David Cameron will highlight the benefits for Britain of a free trade deal between the EU and US as he holds talks with Barack Obama in the White House.

The Prime Minister is to argue that an agreement could be worth up to £10 billion a year to the economy.

However, he could also need to reassure the President about the UK's future within the grouping, amid ongoing Tory skirmishing on the issue.

On Sunday, Cabinet ministers Michael Gove and Philip Hammond became the latest senior figures to indicate they would currently vote to leave the EU - a prospect which alarms the US administration.

Mr Cameron hopes to focus on trade liberalisation, development and Syria during his three-day visit to America, but is unlikely to be able to escape the EU row raging at home.

The two leaders will be joined in the Oval Office by US secretary of state John Kerry, Mr Cameron's national security adviser Kim Darroch, and opposite number Tom Donilon.

The Prime Minister will urge a peace conference on Syria by the end of the month. He believes efforts to end the 27 month conflict have gained some momentum after his trip to Sochi for talks with President Vladimir Putin last week, and Mr Kerry's visit to Moscow. Russian support for Bashar Assad's regime has been one of the main obstacles to easing the situation, but the West has appeared split on whether to respond by arming rebels.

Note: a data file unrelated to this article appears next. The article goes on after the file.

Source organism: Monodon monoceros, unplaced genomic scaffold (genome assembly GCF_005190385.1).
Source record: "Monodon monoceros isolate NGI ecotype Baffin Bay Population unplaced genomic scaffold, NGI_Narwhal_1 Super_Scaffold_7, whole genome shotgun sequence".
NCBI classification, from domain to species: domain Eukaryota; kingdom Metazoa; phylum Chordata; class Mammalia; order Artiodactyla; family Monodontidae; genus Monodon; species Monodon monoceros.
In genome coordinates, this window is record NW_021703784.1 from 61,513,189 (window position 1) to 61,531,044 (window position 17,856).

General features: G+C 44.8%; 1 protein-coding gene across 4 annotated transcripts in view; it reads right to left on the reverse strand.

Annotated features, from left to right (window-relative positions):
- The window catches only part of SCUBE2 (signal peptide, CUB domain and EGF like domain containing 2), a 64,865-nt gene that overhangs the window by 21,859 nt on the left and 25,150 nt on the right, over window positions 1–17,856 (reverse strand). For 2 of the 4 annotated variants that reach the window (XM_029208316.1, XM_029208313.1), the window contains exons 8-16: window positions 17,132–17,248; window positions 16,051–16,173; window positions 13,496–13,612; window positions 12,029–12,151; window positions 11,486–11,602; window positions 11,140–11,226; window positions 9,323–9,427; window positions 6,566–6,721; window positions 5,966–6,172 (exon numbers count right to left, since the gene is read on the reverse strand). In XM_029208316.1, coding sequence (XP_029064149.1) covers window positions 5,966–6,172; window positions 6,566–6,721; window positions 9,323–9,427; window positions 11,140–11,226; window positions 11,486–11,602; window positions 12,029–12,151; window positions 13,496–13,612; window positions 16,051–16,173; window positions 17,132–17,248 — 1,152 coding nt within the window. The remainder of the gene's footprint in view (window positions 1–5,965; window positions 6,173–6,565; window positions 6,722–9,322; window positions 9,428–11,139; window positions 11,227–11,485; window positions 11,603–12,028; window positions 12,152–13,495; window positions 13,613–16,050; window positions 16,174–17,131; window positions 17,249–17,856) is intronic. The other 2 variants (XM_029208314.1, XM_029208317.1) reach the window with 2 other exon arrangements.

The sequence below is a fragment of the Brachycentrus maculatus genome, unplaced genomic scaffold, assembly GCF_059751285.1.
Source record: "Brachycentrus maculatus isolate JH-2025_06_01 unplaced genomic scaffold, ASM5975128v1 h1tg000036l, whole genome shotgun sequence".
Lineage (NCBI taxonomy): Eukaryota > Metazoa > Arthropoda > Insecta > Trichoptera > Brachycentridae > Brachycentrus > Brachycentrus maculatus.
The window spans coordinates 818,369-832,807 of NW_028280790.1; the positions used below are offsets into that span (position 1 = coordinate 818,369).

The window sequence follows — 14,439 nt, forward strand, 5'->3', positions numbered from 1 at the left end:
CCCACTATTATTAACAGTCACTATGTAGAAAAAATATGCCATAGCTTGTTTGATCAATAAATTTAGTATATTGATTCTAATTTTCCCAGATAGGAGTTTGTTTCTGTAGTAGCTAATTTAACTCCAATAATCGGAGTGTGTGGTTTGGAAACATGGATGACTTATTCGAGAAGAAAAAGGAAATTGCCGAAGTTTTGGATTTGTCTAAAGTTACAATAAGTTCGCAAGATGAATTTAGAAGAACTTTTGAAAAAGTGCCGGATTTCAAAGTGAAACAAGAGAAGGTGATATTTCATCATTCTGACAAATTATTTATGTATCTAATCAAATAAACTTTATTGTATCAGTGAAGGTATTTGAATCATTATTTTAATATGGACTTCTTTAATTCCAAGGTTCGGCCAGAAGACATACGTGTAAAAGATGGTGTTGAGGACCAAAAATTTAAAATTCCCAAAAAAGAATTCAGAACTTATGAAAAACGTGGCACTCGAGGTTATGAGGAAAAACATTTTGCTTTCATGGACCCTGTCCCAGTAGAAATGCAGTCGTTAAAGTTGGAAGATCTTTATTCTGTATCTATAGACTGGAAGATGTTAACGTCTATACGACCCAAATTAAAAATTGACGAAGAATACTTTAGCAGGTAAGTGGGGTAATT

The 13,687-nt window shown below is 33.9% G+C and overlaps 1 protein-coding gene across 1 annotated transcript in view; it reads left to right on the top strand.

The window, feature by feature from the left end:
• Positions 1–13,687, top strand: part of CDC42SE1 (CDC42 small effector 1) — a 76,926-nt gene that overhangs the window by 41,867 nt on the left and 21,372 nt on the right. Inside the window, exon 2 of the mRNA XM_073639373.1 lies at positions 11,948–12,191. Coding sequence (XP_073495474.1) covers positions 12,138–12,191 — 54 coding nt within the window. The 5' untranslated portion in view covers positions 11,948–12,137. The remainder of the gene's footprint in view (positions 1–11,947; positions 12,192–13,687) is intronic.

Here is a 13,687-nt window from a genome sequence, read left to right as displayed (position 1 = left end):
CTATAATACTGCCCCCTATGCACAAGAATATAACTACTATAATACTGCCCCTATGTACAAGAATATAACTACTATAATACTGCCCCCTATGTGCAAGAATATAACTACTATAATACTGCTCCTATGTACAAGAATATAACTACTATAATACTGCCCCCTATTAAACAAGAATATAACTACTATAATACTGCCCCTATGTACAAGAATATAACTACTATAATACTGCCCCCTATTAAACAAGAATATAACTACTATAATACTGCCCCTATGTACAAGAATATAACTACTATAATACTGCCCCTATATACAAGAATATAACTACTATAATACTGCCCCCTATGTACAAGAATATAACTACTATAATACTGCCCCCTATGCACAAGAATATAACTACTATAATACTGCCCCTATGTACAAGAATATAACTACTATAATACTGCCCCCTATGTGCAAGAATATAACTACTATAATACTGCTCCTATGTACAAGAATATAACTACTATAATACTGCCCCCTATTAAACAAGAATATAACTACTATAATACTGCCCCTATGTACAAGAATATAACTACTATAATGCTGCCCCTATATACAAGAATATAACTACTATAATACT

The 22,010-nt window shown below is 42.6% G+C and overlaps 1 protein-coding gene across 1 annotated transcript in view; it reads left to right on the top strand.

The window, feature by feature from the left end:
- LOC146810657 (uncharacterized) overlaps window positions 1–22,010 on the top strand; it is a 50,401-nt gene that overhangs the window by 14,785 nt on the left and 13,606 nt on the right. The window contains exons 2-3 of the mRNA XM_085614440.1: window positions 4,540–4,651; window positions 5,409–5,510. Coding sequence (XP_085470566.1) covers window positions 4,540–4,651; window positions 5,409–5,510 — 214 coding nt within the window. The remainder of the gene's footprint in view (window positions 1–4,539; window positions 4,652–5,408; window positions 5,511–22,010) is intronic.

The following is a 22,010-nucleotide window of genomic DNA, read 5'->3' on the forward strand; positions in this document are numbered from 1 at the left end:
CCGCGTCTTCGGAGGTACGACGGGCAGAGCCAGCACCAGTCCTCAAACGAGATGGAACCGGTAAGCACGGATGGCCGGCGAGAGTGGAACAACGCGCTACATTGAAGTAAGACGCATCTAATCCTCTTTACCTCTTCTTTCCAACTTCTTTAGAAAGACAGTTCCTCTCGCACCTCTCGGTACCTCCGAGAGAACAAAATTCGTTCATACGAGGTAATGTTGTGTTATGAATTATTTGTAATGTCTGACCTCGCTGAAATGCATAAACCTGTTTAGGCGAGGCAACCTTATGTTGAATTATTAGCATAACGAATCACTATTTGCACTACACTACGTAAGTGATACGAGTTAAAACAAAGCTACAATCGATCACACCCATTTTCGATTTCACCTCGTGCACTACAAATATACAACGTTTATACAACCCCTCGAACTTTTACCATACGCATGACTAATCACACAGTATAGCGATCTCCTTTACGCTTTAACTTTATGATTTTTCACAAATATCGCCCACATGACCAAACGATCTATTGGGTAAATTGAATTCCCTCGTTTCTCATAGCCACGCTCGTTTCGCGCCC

Speaking to reporters on the plane to the US, Mr Cameron struck a positive note on prospects for movement on Syria. He played down apparent differences of approach with Washington, saying there was "very strong unity of purpose between Britain and America that we should be working very closely with the rebels".

"But I think there is also something bigger happening here which is a realisation that it would be far better if what we could do is bring about a political transition through a greater engagement and agreement between America, Russia, Britain, France, other powers," he said. "While it is no secret that Britain and Russia have taken a different approach to Syria I was very struck in my conversations with President Putin that there is a recognition that it would be in all our interests to secure a safe and secure Syria with a democratic and pluralist future, and end the regional instability. We have got a long way to go, but they were good talks."

Mr Cameron will also raise the prospect of using next month's G8 summit in Northern Ireland to launch negotiations for an EU-US trade deal.